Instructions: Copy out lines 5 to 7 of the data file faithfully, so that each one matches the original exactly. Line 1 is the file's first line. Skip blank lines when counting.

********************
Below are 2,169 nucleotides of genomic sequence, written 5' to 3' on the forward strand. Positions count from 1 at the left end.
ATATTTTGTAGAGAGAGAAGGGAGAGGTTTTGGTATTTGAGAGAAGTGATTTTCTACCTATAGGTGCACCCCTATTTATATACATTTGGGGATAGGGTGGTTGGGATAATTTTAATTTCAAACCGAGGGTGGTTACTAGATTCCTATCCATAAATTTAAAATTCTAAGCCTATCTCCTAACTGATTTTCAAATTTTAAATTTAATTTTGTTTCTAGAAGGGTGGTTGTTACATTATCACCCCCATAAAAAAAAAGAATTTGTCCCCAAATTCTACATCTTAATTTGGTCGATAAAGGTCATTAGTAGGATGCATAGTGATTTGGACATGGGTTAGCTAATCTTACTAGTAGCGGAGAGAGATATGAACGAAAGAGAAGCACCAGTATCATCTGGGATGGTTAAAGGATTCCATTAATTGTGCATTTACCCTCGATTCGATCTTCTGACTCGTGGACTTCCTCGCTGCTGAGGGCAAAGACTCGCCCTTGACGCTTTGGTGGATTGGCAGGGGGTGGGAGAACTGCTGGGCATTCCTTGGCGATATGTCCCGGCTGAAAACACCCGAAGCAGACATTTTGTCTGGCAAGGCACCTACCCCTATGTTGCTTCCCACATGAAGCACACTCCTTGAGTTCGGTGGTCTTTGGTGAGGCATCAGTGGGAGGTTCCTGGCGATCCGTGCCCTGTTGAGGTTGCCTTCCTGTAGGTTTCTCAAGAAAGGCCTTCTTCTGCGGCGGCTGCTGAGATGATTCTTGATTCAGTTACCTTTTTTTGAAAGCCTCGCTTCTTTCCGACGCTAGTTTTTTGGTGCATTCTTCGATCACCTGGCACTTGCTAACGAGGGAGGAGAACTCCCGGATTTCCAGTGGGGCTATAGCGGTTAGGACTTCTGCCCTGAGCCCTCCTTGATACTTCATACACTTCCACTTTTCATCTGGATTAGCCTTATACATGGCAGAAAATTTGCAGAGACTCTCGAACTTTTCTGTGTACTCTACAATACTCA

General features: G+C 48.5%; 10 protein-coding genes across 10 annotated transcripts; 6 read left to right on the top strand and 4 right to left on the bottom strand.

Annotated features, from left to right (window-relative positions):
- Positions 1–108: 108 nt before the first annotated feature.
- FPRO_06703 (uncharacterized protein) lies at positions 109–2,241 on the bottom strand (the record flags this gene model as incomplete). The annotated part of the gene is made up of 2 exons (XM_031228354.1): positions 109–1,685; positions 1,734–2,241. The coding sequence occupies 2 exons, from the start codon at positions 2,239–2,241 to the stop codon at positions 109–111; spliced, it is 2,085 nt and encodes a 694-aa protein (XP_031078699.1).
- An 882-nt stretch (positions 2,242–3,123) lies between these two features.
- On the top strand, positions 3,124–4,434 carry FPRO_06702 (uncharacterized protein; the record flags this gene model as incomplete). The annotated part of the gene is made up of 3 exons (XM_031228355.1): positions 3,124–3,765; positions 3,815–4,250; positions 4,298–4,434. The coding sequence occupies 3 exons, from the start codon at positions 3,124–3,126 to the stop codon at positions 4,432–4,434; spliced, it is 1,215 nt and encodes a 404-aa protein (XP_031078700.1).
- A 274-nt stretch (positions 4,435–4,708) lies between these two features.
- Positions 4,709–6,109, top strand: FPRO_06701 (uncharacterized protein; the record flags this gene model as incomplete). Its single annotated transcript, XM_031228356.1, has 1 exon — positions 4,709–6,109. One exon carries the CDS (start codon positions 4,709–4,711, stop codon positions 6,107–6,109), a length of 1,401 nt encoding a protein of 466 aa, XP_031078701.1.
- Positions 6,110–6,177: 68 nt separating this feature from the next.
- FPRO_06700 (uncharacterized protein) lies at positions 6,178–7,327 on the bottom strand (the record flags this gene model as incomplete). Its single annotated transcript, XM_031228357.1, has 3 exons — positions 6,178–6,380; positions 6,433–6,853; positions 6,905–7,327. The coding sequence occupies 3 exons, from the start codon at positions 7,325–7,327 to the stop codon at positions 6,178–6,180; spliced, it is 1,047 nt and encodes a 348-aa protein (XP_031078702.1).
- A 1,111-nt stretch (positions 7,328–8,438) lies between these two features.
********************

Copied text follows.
- Positions 1–108: 108 nt before the first annotated feature.
- FPRO_06703 (uncharacterized protein) lies at positions 109–2,241 on the bottom strand (the record flags this gene model as incomplete). The annotated part of the gene is made up of 2 exons (XM_031228354.1): positions 109–1,685; positions 1,734–2,241. The coding sequence occupies 2 exons, from the start codon at positions 2,239–2,241 to the stop codon at positions 109–111; spliced, it is 2,085 nt and encodes a 694-aa protein (XP_031078699.1).
- An 882-nt stretch (positions 2,242–3,123) lies between these two features.